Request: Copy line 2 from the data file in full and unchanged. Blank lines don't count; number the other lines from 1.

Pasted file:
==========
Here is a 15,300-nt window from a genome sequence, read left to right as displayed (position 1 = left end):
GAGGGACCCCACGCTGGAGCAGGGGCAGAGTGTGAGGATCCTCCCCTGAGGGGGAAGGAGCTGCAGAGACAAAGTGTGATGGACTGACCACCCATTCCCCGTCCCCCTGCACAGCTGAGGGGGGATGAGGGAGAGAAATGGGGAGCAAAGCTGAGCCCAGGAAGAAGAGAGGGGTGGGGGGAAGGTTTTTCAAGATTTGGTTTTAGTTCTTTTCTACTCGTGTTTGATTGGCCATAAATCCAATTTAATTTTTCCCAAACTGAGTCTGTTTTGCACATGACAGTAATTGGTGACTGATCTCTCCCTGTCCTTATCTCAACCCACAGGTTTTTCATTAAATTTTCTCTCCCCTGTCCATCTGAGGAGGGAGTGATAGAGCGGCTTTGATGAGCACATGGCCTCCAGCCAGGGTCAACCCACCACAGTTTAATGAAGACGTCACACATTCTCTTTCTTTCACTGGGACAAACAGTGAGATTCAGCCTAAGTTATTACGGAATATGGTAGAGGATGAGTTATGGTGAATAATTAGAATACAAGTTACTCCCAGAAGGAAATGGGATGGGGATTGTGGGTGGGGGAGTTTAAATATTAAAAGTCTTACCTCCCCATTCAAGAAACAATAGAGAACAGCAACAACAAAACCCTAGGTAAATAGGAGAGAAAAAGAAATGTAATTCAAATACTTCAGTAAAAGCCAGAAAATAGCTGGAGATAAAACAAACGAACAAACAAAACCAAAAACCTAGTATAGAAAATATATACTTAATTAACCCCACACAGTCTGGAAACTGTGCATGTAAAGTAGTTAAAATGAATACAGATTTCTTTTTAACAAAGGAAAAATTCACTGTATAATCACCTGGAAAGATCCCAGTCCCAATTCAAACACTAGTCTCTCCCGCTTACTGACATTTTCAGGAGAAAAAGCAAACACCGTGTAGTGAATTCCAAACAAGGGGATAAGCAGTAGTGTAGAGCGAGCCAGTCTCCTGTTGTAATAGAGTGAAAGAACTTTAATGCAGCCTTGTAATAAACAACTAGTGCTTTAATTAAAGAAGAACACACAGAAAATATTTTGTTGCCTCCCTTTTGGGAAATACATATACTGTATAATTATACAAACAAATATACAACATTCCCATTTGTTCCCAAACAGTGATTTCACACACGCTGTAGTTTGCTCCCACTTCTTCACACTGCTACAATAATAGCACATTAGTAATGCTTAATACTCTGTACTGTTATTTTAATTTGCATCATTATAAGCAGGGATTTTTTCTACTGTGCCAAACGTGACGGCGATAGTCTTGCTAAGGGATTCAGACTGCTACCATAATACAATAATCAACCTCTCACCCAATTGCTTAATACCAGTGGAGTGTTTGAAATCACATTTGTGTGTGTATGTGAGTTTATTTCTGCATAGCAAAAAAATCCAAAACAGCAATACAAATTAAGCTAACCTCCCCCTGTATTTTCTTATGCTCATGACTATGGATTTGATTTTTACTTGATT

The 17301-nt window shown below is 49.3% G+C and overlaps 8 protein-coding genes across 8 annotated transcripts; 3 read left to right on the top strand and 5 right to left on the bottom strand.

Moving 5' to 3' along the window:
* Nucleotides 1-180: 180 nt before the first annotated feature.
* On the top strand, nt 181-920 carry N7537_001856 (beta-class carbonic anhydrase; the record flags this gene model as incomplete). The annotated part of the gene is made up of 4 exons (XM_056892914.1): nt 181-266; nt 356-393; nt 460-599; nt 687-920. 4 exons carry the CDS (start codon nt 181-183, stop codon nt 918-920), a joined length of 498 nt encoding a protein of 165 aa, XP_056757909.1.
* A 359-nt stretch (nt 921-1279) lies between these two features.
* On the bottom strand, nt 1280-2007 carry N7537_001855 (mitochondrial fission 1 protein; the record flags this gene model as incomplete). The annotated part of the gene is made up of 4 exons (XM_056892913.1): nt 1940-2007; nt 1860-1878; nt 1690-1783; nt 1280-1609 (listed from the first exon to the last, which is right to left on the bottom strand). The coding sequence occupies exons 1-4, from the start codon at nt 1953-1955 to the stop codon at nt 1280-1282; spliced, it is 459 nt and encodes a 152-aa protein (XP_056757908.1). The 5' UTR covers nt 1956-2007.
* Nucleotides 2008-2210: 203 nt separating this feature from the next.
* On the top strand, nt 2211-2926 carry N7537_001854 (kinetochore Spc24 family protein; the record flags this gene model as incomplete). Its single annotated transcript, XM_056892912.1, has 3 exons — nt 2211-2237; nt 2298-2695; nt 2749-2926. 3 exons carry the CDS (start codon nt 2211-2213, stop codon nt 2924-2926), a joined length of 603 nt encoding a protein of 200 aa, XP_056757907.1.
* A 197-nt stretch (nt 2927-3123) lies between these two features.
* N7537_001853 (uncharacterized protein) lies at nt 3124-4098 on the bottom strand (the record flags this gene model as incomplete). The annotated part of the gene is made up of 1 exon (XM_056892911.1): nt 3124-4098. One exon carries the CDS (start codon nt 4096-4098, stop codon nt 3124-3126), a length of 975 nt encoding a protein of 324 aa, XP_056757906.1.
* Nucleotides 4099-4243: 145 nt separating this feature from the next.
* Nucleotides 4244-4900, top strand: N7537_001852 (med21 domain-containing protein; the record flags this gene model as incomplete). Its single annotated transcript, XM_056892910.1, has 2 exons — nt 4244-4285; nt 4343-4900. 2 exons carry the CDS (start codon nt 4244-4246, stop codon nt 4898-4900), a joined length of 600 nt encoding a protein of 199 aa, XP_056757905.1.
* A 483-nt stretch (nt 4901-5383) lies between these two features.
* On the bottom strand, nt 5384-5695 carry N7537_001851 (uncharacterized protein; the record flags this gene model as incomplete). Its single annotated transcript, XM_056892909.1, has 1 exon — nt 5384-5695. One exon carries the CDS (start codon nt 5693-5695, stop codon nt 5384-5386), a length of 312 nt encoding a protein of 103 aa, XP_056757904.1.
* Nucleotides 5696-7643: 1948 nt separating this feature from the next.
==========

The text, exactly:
GAGGGACCCCACGCTGGAGCAGGGGCAGAGTGTGAGGATCCTCCCCTGAGGGGGAAGGAGCTGCAGAGACAAAGTGTGATGGACTGACCACCCATTCCCCGTCCCCCTGCACAGCTGAGGGGGGATGAGGGAGAGAAATGGGGAGCAAAGCTGAGCCCAGGAAGAAGAGAGGGGTGGGGGGAAGGTTTTTCAAGATTTGGTTTTAGTTCTTTTCTACTCGTGTTTGATTGGCCATAAATCCAATTTAATTTTTCCCAAACTGAGTCTGTTTTGCACATGACAGTAATTGGTGACTGATCTCTCCCTGTCCTTATCTCAACCCACAGGTTTTTCATTAAATTTTCTCTCCCCTGTCCATCTGAGGAGGGAGTGATAGAGCGGCTTTGATGAGCACATGGCCTCCAGCCAGGGTCAACCCACCACAGTTTAATGAAGACGTCACACATTCTCTTTCTTTCACTGGGACAAACAGTGAGATTCAGCCTAAGTTATTACGGAATATGGTAGAGGATGAGTTATGGTGAATAATTAGAATACAAGTTACTCCCAGAAGGAAATGGGATGGGGATTGTGGGTGGGGGAGTTTAAATATTAAAAGTCTTACCTCCCCATTCAAGAAACAATAGAGAACAGCAACAACAAAACCCTAGGTAAATAGGAGAGAAAAAGAAATGTAATTCAAATACTTCAGTAAAAGCCAGAAAATAGCTGGAGATAAAACAAACGAACAAACAAAACCAAAAACCTAGTATAGAAAATATATACTTAATTAACCCCACACAGTCTGGAAACTGTGCATGTAAAGTAGTTAAAATGAATACAGATTTCTTTTTAACAAAGGAAAAATTCACTGTATAATCACCTGGAAAGATCCCAGTCCCAATTCAAACACTAGTCTCTCCCGCTTACTGACATTTTCAGGAGAAAAAGCAAACACCGTGTAGTGAATTCCAAACAAGGGGATAAGCAGTAGTGTAGAGCGAGCCAGTCTCCTGTTGTAATAGAGTGAAAGAACTTTAATGCAGCCTTGTAATAAACAACTAGTGCTTTAATTAAAGAAGAACACACAGAAAATATTTTGTTGCCTCCCTTTTGGGAAATACATATACTGTATAATTATACAAACAAATATACAACATTCCCATTTGTTCCCAAACAGTGATTTCACACACGCTGTAGTTTGCTCCCACTTCTTCACACTGCTACAATAATAGCACATTAGTAATGCTTAATACTCTGTACTGTTATTTTAATTTGCATCATTATAAGCAGGGATTTTTTCTACTGTGCCAAACGTGACGGCGATAGTCTTGCTAAGGGATTCAGACTGCTACCATAATACAATAATCAACCTCTCACCCAATTGCTTAATACCAGTGGAGTGTTTGAAATCACATTTGTGTGTGTATGTGAGTTTATTTCTGCATAGCAAAAAAATCCAAAACAGCAATACAAATTAAGCTAACCTCCCCCTGTATTTTCTTATGCTCATGACTATGGATTTGATTTTTACTTGATT